The Telegraph
Since 1st March, 1999
Email This Page
IIM focus on session after tough test

Ahmedabad, Feb. 15: The CAT retest over, the Indian institutes of management said their focus would be to ensure that the next academic session starts on schedule.

The common admission test was reconducted successfully today though many examinees found the papers tougher than in November.

IIM Ahmedabad director Bakul Dholakia, happy that the smooth retest would “enhance the image of the IIMs”, was more concerned about the new session. “The focus of all IIMs would be to ensure that the next academic session starts in the last week of June 2004 as per original schedule.”

He said the test results should be out by the first week of March, followed by shortlisting for personal interview and group discussion that are expected to start by the last week.

“The CAT group (that administers the test) has decided that admissions to IIMs will be finalised by the first week of May,” Dholakia added. The final results for the 1,300 seats in the six IIMs will be declared by the last week of May.

He said the CAT group had not undergone any structural change after the paper leak.

After last year’s leak detected by the CBI and the consequent cancelling, Hiral Panwala thought “I will get enough time for preparation”. “After the CAT was rescheduled, I was very happy. But now I have lost all hope. I could not attempt as many questions as I was hoping to do.”

Hiral is one of the 4,000 students from Gujarat — among the 127,000 in 26 cities across the country — who reappeared for the IIM entrance exam. Fellow examinees Nikhil Mehta, Sunil Gangwani and Piyus Pandey, too, think their chances are “very bleak now”.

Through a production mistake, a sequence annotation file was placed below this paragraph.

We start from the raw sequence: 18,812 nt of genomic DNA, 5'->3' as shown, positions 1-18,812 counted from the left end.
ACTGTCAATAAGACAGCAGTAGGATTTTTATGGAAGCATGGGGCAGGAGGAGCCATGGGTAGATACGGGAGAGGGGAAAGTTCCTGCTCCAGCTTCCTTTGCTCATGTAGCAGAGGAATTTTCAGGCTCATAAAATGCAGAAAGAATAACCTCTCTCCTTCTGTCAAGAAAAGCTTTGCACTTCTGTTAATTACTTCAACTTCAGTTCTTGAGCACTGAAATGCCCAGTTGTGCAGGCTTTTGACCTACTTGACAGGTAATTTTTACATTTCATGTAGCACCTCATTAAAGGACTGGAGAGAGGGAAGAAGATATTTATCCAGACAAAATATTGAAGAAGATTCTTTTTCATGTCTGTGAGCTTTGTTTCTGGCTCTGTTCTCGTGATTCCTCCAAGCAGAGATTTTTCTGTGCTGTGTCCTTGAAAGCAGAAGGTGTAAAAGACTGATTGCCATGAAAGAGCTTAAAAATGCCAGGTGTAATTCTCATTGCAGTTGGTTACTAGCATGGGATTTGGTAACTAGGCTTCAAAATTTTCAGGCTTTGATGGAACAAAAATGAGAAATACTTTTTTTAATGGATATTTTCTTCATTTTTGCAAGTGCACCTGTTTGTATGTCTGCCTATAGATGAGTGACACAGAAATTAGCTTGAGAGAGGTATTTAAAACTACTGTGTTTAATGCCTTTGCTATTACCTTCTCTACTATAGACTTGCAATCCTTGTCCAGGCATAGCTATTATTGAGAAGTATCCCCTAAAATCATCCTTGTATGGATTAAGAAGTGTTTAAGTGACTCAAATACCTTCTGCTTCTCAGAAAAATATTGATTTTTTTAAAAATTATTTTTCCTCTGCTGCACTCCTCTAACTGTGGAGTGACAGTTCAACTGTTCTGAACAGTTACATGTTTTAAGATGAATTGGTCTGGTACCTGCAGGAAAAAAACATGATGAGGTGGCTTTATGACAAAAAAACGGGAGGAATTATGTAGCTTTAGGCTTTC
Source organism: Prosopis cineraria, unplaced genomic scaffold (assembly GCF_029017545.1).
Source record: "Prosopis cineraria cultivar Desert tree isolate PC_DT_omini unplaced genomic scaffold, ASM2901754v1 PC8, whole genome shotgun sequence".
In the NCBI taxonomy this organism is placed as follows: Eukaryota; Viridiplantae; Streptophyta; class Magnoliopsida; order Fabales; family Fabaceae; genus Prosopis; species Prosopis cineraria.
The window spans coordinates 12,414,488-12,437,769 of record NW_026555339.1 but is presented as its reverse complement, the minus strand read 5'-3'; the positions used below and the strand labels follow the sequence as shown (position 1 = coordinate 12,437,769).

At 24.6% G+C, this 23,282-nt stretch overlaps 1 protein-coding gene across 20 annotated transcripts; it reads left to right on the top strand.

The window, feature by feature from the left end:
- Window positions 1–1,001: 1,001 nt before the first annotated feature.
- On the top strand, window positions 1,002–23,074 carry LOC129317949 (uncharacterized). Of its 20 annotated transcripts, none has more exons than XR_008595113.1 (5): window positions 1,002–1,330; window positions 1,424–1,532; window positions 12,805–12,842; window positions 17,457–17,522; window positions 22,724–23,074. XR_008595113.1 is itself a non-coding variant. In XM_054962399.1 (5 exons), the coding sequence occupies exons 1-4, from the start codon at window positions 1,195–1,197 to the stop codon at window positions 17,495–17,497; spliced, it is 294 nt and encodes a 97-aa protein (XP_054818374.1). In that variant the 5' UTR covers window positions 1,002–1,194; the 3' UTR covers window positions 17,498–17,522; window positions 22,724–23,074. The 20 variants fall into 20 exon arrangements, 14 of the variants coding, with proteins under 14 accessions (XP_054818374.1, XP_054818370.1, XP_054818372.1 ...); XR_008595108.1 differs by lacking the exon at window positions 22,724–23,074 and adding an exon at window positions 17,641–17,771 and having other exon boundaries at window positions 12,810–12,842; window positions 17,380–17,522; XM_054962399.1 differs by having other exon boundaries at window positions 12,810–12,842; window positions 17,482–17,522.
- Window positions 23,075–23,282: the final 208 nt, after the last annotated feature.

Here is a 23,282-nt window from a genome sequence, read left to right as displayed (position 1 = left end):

Briefing reporters on behalf of the six IIMs, Dholakia said: “Students’ reactions are bound to be mixed. Some might have found it tougher, while others might have found it relatively easier.”

Pathik Shah, however, had no doubt about it. Stepping out of an exam centre here, he said: “Geometry was very tough and the questions were longer than the previous one.”

His friend Rajiv said: “The questions were long and the options from which to choose the correct answer were fewer.”

Echoing Pathik, final-year B.Com student Sudha Narang said she had expected a tighter exam but Geometry beat her expectations. There were “more” supervisors too, she said.

Confident that the retest had sent a “positive signal” to the corporate world, Dholakia said “we had taken several additional precautionary measures” this time. Not only was the printing press for the question papers changed, “we hired private security” to escort sealed trunks of the papers and “increased the security around the strong room”.

Earlier, the trunks were transported under the care of an administrative officer, without any security guard.

Additional security was also arranged at the exam centres this time and the “number of seals required to open a question paper” were “increased”.

On increasing the number of seats in the IIMs, Dholakia said: “In all, there are 1,300 seats and if there is any increase, then the respective IIMs will meet and decide on that.”

The test was cancelled last year for the first time in 28 years after the CBI unearthed an alleged question paper racket and arrested some persons, including Ranjit Singh, said to be the mastermind.

Email This Page